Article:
After the holidays, January becomes a popular time for divorce

January sees a surge in divorce, thanks to the holidays, court schedules, and even tax considerations.

In family law circles, January is sometimes referred to as "Divorce Month." That's because, as CNN reports, the first month of the year is also when many people start to look into their divorce options. While there is a large debate about why January is so popular for divorces, most agree that the stress of the holiday season, combined with limited court availability and even tax considerations, are big reasons for the beginning of the year being when people begin to consider divorce.

The beginning of divorce season

While January may be referred to as "Divorce Month," it is not actually the time of year when divorces hit their peak - that month tends to be March. However, January is certainly when divorces see a dramatic spike and it is when many people who have long contemplated getting a divorce finally take the first step of talking to a divorce attorney about their options.

As MarketWatch reports, one U.K. survey found that a fifth of couples intend to divorce in January. While not all those who intend to divorce ultimately will, the survey is a reminder of just how stressful the holiday season can be for those who are in unhappy marriages. Many people divorce in January because they either want to avoid a divorce during the holiday season or because the holidays themselves were so stressful and unhappy that they have decided that they cannot endure any longer in a marriage that no longer works.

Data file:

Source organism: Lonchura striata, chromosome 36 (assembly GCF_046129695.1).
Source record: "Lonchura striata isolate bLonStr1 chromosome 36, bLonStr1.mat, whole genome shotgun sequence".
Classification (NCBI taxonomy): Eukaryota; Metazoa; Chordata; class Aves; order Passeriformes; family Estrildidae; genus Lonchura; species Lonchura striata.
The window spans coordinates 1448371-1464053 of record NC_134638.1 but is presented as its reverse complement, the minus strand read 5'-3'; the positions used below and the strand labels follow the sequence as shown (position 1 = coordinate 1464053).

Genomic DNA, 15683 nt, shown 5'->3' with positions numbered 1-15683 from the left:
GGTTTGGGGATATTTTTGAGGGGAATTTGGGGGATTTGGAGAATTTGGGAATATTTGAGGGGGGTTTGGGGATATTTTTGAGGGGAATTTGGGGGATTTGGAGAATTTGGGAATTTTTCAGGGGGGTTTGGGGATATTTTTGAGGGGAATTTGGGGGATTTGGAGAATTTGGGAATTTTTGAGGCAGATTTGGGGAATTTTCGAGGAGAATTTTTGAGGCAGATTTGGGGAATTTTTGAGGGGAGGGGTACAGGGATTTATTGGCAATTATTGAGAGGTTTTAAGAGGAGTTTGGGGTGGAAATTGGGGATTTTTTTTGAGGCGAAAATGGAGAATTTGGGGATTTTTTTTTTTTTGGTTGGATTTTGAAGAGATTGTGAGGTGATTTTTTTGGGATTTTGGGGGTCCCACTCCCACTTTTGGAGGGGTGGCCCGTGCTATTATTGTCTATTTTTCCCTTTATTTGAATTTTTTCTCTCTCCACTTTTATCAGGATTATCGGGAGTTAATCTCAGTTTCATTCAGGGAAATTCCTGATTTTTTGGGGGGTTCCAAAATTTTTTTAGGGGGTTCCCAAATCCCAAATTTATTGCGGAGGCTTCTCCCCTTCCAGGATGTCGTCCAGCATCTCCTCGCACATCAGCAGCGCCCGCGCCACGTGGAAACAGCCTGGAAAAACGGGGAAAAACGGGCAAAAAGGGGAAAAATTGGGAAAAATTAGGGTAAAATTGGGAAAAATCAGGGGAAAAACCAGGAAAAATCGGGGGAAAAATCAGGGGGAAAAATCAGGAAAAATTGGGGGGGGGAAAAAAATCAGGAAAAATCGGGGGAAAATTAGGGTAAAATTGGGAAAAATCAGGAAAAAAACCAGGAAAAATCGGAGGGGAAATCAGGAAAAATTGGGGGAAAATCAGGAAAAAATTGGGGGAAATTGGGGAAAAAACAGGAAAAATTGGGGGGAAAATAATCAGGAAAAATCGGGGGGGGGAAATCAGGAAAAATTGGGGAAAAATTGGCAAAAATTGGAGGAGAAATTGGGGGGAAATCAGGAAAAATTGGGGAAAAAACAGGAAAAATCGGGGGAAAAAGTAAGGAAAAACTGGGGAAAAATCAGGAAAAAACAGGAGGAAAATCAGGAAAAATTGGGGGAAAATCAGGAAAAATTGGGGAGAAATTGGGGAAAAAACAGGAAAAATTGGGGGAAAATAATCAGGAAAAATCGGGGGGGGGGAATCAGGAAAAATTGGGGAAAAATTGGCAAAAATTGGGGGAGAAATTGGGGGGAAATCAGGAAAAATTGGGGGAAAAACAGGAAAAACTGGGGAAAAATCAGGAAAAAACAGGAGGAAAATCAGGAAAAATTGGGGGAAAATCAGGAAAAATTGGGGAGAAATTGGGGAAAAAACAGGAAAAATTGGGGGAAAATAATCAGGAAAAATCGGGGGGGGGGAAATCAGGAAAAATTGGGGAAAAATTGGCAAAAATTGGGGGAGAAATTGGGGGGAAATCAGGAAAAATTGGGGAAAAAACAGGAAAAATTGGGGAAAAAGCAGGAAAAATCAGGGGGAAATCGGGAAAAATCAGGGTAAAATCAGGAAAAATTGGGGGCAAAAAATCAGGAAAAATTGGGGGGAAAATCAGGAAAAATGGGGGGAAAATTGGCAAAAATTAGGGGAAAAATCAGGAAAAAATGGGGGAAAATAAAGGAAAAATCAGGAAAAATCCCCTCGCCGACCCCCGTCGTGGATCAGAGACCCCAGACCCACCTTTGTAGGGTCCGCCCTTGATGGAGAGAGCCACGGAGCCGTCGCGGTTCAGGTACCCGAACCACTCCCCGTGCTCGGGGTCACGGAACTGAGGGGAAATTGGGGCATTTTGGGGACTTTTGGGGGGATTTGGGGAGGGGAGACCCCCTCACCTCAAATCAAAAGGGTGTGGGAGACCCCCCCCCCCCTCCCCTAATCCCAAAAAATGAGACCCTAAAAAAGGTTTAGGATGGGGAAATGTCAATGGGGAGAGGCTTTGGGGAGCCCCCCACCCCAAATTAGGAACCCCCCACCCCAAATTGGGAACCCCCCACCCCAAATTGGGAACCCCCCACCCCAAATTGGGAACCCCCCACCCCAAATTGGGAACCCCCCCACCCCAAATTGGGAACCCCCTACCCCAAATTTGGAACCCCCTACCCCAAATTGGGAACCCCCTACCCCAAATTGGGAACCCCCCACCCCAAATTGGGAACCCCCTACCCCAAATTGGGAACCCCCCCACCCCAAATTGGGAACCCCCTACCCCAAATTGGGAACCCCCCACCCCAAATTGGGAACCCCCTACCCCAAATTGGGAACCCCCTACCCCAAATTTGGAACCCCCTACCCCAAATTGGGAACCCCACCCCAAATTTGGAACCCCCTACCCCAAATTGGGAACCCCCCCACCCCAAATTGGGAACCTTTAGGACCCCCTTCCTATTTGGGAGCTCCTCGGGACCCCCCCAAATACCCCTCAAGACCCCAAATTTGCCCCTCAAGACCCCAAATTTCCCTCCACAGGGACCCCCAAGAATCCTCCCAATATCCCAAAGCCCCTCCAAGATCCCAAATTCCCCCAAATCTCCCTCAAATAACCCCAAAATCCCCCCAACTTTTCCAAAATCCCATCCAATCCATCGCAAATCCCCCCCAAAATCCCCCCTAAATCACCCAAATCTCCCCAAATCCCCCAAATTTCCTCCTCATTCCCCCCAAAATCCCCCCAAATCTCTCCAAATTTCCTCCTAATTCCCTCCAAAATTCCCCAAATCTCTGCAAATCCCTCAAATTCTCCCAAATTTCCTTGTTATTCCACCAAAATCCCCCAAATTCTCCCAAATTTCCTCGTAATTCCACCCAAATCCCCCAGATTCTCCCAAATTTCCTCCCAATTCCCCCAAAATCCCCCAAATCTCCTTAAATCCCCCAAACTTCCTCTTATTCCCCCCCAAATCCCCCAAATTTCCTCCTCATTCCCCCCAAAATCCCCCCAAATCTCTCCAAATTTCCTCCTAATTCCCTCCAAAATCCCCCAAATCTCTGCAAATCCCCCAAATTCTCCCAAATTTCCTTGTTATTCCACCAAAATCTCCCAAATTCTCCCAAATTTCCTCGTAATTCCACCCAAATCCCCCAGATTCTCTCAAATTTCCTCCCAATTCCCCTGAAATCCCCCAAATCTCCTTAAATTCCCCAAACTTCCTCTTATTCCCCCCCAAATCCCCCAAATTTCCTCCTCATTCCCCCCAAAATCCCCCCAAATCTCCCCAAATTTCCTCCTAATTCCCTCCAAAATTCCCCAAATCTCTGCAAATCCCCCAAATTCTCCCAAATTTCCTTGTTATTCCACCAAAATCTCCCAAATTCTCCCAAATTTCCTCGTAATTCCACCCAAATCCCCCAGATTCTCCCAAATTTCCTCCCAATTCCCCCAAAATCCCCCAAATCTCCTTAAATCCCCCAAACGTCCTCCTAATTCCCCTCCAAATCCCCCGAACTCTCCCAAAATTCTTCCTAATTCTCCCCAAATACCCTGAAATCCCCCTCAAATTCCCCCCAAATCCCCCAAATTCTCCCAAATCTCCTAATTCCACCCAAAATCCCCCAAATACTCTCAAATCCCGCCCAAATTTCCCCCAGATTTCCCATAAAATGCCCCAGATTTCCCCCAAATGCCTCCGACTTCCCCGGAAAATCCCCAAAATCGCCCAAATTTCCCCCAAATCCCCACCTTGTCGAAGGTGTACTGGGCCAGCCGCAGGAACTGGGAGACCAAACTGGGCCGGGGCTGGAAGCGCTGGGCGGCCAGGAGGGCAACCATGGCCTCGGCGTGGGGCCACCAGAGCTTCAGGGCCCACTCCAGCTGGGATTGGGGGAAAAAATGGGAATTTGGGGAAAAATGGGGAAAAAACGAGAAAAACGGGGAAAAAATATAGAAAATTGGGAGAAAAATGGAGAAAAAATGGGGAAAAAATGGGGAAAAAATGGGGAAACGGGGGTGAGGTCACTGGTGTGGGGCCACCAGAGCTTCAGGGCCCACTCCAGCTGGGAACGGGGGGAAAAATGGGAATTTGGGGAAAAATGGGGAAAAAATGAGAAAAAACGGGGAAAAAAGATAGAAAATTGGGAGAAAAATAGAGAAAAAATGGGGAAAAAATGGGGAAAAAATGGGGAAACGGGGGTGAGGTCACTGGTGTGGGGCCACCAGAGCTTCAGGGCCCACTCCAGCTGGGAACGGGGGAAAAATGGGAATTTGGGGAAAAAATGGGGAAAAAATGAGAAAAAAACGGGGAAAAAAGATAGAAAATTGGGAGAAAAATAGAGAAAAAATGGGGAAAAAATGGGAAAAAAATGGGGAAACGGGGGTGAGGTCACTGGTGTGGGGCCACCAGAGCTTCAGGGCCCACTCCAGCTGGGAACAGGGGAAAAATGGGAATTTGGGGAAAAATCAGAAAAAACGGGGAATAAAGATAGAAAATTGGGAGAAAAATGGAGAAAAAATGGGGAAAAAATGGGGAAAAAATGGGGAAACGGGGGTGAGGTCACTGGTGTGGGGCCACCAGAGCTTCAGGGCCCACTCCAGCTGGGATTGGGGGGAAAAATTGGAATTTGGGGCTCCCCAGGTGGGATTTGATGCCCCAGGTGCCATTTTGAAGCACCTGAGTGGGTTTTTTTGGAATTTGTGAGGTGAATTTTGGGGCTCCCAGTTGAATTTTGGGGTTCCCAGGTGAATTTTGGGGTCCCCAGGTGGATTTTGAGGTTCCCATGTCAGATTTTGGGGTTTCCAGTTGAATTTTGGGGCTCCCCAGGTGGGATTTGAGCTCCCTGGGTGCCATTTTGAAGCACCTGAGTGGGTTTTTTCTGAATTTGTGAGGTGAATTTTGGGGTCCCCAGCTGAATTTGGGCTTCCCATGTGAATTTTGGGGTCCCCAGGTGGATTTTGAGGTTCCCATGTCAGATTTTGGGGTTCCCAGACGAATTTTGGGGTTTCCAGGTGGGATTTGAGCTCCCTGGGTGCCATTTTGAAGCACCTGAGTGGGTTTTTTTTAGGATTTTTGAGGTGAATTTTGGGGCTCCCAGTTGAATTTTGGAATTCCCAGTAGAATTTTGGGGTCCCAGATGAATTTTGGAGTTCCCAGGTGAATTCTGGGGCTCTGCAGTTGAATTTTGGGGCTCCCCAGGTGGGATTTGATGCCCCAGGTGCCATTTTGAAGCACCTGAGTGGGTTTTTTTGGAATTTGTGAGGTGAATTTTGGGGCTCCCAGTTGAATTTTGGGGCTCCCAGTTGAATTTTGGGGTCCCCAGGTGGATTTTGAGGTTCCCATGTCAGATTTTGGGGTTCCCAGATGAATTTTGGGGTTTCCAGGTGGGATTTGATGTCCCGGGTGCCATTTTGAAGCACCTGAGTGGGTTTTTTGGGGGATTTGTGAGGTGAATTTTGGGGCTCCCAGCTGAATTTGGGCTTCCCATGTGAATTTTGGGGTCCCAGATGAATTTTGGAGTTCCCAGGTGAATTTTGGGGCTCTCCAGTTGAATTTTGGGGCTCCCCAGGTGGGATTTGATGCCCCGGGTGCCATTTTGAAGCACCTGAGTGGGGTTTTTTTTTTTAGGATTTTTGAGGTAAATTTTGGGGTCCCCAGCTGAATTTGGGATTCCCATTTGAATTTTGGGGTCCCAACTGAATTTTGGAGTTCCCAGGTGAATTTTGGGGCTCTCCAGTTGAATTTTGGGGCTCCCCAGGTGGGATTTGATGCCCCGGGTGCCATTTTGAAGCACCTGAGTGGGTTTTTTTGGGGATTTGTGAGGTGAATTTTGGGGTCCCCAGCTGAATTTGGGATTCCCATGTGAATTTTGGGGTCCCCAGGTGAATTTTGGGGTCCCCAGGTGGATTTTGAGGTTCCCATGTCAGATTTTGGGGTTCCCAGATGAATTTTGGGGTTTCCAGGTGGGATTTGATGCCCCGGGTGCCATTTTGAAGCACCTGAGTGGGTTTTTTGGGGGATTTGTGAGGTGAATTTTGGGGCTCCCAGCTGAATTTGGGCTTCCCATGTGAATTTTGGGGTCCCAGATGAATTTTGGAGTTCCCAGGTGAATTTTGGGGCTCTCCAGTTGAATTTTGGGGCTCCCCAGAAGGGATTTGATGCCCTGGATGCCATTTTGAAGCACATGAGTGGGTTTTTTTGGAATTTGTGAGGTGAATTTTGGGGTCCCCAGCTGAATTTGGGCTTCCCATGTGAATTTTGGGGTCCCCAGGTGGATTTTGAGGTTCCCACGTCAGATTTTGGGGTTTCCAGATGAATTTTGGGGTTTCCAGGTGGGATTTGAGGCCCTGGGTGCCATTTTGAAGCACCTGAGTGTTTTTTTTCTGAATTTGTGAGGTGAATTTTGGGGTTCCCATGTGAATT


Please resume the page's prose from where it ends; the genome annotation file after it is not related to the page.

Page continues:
Court schedules and tax considerations

However, getting through just one more holiday season isn't the only reason people tend to begin divorce proceedings in January. Another reason is that January is also the month when court schedules tend to be more open. In the period between Thanksgiving and New Year's, courts are closed for long stretches at a time, which can make filing for a divorce before January difficult.

Another reason to start divorce proceedings in January is a bit more surprising: taxes. By waiting until the new year to divorce, many couples can still file for taxes in April jointly, which could mean benefits for one or both spouses. A Christmas bonus by one spouse, for example, could be claimed as an asset during divorce proceedings and thus subject to property division.

Family law help

Regardless of the time of year, divorce is a difficult and emotional time. For those going through divorce, it is important to keep in mind that important legal and financial issues are at stake. That's why during such a tumultuous period of one's life, it is essential to talk to a family law attorney. An attorney can advise clients about what legal options they have for negotiating an effective divorce agreement and protecting their interests in the years ahead.